” I received an email from the office, sending me your IEP plan. I just want to tell you the steps I need you to do so I can do my job on making sure you understand the content and be successful.”

I never had any teacher tell me what they need from me to be successful – what are my distractions, what is areas I need improvement on, do I need to sit in a certain spot to learn, do you like to work in s group or independently.

He printed the slides for me every day to follow the lesson, he gave me an extra half an hour on quizzes and text, he made the slides visually appealing, had some videos to apply real world connection, he had only important things to remember, he gave more groups assignments than individual, gave copies of review of what will be on the test and exam. He showed diagrams, pictures and real artefacts’. He made my learning more successful and better. He created a new word in my vocabulary  – success. I began to improve my grades and tests. I became more organize and with the extra help I manage to keep myself in control when I had the urge to get up and start walking around or draw all over my work. He made me feel I accomplished everything and I understood everything. It was the best class I ever enjoy, all thanks to him for taking innovative to know what type of learning I have and he can make his lesson plan to match my strengths.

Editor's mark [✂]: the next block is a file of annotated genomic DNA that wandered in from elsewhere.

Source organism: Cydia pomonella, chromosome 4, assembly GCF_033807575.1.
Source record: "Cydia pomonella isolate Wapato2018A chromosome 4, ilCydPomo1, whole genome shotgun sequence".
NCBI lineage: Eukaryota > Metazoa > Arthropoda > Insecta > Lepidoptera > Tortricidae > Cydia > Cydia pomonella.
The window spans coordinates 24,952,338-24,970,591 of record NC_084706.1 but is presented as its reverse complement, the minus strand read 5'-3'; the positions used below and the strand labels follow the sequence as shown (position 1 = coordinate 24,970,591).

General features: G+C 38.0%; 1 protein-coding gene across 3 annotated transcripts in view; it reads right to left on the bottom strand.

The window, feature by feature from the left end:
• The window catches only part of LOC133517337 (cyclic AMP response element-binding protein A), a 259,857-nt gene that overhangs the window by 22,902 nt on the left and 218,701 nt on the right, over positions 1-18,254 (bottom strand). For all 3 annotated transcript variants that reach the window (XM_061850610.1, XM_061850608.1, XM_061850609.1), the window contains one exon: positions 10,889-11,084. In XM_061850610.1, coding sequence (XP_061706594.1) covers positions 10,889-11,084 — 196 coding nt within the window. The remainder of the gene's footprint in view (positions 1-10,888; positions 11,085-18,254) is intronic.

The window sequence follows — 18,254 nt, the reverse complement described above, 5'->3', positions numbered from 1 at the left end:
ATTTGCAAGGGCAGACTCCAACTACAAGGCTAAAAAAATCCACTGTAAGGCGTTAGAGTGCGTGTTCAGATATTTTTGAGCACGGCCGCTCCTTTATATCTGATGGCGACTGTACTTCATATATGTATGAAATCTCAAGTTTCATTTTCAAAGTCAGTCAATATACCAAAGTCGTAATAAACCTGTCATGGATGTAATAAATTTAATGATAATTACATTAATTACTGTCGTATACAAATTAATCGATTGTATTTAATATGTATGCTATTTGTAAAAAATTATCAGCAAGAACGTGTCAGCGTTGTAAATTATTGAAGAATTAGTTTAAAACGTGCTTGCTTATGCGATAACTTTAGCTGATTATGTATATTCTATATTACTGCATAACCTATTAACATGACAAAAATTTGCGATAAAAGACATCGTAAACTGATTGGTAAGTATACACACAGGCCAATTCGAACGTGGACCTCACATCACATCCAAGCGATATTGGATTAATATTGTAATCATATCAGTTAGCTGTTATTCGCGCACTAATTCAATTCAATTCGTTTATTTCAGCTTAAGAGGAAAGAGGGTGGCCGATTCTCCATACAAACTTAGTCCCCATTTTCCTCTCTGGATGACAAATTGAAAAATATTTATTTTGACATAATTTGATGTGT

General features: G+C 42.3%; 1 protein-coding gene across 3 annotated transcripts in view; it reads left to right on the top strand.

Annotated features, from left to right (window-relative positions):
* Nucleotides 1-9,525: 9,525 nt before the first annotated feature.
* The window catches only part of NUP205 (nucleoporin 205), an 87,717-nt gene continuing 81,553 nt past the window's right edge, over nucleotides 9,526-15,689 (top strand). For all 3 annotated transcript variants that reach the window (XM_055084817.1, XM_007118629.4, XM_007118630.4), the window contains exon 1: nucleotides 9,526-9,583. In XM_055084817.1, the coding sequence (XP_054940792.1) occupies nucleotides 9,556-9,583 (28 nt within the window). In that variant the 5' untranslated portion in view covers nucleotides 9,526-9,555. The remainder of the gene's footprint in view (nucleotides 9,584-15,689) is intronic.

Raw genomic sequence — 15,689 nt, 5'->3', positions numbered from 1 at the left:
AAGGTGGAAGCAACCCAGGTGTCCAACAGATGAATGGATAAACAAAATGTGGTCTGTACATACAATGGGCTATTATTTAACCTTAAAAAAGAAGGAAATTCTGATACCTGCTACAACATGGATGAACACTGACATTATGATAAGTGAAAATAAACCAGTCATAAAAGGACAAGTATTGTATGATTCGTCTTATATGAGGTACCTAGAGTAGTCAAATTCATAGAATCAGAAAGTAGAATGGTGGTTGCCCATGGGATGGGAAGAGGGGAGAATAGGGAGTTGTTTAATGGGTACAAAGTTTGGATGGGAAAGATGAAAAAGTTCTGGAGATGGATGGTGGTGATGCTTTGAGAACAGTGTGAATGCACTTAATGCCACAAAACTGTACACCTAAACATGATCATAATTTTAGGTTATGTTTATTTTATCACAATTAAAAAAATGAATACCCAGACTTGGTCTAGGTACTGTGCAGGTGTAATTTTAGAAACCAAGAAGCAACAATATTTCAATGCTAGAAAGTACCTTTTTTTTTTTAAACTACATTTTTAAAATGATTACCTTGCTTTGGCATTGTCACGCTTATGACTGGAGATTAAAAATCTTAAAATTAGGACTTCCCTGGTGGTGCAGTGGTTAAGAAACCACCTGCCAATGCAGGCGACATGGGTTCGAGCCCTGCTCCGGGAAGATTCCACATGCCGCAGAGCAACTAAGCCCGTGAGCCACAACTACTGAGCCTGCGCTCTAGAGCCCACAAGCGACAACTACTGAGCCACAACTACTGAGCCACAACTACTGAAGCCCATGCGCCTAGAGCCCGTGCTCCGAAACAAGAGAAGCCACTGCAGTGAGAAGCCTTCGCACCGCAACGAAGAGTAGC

Now that I’m in post-secondary, I have all the accommodations I need to succeed.

I have a coach who I see three times a month to discussed how I am doing in my classes, how the work load is working for me and other things to make sure I’m enjoying my time at school and being successful. My teachers divide different learning styles into their lesson for those who are audio, tactic, kinesics, visual, or oral learner to make sure that they are achieving their goal of the lesson for everyone and not thinking that the class is one person. I would have to say that post-secondary has been the better learning experience because not only am I learning about information of what I’m passionate about and will be get to apply it to real world, I’m getting the accommodations to help with my learning disability to make myself successful every day. learnin


Felder, R.M., & Soloman, B.A. (n.d).  Learning styles and strategies.  Retrieved June 26, 2008, from:   http://www4.ncsu.edu/unity/lockers/users/f/felder/public/ILSdir/styles.htm


About Librarian information and Tech at Durham

Librarian Information and Tech